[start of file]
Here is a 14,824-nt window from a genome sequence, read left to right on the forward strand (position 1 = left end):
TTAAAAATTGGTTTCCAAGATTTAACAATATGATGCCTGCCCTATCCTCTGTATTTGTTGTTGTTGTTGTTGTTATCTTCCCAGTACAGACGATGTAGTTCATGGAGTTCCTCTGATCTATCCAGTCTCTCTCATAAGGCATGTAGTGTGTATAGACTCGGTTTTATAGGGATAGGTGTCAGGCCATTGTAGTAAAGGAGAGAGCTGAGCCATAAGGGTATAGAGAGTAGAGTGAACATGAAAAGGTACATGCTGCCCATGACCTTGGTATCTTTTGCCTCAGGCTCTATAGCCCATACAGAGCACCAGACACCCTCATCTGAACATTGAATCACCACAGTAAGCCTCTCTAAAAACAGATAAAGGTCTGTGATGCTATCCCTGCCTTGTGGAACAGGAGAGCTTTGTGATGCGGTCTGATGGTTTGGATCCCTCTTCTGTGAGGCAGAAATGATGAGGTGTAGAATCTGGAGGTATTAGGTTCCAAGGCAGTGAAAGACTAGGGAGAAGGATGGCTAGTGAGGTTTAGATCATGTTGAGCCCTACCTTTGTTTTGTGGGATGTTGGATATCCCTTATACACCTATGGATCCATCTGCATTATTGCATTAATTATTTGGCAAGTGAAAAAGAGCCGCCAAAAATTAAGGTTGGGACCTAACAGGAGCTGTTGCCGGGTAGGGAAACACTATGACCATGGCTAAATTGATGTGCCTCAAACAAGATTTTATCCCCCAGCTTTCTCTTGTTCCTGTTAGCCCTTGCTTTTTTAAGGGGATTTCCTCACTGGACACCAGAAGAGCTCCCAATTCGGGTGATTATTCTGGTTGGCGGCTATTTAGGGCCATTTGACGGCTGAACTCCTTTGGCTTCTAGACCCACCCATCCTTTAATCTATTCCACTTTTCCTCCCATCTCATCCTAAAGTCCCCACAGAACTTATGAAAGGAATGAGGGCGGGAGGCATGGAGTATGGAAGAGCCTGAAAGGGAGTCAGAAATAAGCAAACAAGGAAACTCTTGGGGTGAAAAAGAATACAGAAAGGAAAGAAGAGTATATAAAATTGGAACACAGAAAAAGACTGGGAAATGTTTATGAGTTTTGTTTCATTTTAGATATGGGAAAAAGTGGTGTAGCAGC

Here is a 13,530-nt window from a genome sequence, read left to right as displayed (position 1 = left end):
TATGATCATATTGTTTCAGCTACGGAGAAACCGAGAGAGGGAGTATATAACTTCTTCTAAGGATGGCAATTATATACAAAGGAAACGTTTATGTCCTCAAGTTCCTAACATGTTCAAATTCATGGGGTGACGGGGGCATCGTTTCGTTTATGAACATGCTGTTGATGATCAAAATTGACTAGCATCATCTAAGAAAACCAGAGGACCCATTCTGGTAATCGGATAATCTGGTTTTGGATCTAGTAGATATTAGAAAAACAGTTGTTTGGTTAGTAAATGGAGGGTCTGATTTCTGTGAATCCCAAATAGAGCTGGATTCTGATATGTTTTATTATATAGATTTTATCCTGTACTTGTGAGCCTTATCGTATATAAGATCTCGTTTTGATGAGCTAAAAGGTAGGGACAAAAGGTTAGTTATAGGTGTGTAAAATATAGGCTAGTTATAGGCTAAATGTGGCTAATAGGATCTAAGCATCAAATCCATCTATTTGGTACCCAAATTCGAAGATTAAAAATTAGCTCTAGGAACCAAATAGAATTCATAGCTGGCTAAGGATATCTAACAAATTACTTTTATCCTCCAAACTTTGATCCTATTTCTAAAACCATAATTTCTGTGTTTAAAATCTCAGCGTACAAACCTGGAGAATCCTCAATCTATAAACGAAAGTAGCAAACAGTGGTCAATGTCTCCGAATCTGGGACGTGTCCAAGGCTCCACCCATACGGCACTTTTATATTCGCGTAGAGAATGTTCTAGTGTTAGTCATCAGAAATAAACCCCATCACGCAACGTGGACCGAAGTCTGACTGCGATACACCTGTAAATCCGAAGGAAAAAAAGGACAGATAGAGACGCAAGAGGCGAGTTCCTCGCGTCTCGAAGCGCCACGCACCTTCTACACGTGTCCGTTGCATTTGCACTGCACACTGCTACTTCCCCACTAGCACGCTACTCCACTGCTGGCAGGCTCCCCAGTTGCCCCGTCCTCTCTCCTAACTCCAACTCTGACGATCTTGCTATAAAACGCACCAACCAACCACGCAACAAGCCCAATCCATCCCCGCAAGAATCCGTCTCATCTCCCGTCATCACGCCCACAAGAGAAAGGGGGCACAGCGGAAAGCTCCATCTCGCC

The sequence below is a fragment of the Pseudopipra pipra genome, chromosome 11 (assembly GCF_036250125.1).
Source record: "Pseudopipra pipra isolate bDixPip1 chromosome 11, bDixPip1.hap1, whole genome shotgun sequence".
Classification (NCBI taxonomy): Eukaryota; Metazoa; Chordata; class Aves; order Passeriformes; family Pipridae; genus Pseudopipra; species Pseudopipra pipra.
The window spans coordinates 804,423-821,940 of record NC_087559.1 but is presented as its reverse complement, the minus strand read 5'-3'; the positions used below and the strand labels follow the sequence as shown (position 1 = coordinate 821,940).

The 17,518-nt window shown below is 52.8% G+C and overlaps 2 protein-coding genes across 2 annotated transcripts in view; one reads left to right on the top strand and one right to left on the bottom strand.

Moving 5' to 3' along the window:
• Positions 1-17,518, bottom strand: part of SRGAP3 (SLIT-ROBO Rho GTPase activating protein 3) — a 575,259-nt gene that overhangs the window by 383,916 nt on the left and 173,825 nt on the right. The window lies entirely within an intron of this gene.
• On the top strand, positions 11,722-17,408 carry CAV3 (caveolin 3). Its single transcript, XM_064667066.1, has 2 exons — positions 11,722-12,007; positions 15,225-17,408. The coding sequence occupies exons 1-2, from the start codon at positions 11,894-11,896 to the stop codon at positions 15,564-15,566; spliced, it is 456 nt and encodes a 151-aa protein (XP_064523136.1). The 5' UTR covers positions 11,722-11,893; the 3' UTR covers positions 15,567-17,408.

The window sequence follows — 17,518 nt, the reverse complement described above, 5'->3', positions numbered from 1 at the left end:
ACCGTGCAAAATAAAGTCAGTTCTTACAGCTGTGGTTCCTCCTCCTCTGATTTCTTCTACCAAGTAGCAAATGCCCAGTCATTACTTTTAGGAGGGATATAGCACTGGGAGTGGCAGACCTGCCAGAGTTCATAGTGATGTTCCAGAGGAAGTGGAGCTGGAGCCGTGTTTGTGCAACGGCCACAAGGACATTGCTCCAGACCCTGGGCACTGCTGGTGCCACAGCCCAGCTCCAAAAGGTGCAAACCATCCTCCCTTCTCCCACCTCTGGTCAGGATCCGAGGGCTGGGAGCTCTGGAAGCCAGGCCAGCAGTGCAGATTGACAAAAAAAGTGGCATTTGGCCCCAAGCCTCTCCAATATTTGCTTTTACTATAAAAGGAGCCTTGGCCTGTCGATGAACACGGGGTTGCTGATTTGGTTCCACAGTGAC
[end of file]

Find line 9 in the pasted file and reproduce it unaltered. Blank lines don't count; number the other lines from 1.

The 17,518-nt window shown below is 52.8% G+C and overlaps 2 protein-coding genes across 2 annotated transcripts in view; one reads left to right on the top strand and one right to left on the bottom strand.